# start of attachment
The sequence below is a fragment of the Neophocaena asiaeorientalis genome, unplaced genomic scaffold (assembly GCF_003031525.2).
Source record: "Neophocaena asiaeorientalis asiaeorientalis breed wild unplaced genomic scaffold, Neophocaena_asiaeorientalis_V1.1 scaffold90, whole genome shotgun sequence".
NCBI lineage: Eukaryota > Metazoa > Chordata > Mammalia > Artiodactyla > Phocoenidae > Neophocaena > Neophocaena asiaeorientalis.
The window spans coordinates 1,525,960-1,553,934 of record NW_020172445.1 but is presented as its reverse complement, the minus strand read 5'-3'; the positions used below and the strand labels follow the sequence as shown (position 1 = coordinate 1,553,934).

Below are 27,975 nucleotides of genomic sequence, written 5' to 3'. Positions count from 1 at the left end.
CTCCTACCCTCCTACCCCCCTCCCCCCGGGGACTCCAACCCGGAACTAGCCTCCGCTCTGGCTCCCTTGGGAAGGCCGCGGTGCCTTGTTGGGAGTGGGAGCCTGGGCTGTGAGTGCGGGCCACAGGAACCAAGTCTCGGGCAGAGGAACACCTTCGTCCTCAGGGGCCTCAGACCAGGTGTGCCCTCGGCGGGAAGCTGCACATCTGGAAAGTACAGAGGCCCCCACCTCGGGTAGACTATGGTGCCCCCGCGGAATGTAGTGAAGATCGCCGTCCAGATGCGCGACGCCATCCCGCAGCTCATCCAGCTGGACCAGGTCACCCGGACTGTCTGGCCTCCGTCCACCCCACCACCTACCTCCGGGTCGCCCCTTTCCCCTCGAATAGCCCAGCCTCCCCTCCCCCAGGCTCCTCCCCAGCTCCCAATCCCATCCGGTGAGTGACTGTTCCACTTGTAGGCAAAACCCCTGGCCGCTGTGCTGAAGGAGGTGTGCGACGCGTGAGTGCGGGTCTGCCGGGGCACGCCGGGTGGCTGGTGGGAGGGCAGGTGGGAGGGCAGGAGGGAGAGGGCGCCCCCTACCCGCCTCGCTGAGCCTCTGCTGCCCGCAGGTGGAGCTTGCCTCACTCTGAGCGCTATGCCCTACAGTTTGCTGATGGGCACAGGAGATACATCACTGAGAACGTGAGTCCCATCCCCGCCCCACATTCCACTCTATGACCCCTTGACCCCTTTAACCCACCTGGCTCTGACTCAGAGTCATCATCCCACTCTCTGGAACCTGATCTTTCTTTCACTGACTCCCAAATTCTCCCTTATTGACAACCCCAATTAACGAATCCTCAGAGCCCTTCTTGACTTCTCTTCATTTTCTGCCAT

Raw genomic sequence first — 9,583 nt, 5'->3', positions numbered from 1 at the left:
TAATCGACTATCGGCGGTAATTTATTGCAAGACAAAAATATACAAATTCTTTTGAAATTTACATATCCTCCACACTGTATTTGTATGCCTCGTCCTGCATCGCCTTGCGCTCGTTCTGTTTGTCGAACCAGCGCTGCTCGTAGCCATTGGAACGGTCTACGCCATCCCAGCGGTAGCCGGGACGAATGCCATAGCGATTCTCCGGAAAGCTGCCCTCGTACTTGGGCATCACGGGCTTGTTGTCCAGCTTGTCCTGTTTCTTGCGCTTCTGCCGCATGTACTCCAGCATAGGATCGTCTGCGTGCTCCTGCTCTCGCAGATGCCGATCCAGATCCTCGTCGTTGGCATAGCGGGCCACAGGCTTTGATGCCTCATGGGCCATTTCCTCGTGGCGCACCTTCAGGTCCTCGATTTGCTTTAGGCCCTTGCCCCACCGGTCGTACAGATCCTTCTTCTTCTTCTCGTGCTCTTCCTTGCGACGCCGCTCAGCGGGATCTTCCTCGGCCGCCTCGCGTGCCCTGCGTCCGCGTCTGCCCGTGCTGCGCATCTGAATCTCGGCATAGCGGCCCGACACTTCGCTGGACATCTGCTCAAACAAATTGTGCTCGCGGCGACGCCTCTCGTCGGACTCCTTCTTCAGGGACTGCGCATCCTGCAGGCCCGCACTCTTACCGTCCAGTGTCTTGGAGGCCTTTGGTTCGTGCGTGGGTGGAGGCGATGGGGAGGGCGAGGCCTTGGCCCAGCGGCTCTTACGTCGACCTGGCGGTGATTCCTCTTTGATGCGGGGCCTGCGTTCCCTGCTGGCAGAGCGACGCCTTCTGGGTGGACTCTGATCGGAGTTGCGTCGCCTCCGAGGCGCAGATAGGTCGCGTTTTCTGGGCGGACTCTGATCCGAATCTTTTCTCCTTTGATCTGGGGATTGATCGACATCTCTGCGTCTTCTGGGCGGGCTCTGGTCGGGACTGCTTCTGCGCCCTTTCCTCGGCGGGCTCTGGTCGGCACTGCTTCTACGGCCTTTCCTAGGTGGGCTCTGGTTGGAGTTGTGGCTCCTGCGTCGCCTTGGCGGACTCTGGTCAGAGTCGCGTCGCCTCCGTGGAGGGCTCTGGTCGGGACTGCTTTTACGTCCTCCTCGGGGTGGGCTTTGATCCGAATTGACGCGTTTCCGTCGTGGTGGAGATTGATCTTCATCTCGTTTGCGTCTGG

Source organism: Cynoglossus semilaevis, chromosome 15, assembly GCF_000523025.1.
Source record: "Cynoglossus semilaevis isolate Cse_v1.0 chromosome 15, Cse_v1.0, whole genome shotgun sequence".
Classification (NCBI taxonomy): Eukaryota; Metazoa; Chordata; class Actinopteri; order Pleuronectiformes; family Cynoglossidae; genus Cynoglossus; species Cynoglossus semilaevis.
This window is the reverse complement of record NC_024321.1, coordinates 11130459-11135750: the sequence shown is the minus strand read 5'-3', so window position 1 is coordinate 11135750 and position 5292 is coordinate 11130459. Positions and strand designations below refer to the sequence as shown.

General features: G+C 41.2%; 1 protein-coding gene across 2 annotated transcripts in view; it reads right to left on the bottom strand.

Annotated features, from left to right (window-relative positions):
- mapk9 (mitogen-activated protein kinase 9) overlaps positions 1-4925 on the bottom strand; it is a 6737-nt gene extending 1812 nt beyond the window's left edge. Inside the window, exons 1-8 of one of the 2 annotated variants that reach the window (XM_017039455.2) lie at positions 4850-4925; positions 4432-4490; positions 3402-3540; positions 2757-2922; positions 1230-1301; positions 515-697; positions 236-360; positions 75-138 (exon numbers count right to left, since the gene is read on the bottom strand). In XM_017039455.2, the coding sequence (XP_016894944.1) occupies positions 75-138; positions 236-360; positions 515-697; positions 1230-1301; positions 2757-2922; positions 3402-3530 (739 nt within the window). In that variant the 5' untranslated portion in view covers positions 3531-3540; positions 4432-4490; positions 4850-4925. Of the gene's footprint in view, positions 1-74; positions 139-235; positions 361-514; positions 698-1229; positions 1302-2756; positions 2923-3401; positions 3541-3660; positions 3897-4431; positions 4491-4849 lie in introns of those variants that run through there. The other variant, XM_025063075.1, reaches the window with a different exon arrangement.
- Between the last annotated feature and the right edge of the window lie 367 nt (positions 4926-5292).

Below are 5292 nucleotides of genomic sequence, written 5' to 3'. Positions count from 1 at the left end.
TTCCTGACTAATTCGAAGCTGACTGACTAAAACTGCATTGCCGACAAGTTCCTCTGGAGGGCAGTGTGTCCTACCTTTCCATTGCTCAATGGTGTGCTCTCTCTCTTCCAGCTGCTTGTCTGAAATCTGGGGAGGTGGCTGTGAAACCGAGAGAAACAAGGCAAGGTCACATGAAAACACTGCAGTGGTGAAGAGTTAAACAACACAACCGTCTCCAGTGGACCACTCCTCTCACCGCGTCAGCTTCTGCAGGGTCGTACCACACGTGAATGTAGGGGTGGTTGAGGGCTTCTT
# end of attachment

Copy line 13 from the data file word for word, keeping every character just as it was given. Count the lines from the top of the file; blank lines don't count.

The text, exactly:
General features: G+C 41.2%; 1 protein-coding gene across 2 annotated transcripts in view; it reads right to left on the bottom strand.